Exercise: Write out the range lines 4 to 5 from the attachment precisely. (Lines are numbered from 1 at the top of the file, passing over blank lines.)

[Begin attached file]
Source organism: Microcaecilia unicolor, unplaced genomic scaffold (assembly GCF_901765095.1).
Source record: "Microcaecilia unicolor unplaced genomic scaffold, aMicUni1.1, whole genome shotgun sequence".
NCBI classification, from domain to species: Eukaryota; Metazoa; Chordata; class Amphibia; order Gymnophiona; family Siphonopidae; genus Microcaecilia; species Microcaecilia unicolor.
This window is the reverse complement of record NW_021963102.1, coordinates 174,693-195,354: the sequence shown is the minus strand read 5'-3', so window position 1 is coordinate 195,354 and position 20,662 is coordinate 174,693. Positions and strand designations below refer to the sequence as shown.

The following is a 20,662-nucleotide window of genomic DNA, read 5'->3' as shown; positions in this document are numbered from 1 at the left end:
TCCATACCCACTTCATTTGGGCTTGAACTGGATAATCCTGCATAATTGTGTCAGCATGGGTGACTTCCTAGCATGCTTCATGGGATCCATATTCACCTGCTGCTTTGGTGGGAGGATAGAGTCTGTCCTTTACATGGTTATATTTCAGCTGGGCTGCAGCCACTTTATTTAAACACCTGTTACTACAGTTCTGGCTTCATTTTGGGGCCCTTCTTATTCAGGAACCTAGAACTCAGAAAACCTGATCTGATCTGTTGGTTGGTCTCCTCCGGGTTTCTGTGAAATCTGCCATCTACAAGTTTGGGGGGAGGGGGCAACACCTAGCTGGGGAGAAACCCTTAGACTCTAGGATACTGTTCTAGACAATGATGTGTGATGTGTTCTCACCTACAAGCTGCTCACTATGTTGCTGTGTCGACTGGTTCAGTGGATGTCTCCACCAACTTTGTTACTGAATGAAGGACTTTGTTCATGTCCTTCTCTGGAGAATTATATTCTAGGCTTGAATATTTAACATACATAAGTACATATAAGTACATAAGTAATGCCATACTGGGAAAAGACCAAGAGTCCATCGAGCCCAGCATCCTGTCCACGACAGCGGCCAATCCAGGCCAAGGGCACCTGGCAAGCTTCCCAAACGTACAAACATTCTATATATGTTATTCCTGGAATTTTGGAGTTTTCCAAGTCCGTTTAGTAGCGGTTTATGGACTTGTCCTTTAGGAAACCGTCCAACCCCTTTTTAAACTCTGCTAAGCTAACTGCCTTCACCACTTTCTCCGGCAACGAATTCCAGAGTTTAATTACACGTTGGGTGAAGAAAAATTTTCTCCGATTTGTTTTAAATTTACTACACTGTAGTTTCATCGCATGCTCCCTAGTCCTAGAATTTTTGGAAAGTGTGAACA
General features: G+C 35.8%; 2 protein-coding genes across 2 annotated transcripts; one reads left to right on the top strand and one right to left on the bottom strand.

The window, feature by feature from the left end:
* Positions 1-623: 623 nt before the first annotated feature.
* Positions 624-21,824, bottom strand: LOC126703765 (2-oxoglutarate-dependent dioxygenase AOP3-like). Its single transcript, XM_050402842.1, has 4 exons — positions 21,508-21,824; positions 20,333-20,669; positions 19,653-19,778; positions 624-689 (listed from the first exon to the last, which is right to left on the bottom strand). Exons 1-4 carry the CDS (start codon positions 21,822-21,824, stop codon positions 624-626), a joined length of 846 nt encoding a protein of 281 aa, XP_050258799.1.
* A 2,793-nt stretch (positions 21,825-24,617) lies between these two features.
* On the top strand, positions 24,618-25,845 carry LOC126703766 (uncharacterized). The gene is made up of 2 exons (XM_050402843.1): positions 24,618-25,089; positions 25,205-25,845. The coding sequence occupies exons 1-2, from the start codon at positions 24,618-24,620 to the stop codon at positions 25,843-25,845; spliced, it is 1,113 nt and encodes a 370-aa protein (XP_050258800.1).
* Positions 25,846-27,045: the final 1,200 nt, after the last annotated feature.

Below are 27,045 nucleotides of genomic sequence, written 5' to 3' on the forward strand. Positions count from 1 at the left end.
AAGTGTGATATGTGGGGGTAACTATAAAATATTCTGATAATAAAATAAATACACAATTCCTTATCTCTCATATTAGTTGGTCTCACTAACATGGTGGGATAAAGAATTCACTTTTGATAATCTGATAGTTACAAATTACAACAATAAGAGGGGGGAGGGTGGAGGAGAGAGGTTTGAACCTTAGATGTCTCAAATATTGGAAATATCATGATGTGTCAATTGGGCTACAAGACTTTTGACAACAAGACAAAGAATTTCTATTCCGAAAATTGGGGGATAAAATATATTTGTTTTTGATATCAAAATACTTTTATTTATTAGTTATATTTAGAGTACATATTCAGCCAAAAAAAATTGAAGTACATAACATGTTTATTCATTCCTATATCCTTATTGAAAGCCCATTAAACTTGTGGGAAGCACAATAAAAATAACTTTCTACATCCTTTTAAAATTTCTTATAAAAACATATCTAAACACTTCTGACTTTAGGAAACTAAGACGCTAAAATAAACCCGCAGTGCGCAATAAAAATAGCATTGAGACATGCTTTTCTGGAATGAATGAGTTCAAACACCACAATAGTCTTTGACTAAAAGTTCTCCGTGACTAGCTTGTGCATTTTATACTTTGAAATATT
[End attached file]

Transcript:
This window is the reverse complement of record NW_021963102.1, coordinates 174,693-195,354: the sequence shown is the minus strand read 5'-3', so window position 1 is coordinate 195,354 and position 20,662 is coordinate 174,693. Positions and strand designations below refer to the sequence as shown.

The following is a 20,662-nucleotide window of genomic DNA, read 5'->3' as shown; positions in this document are numbered from 1 at the left end: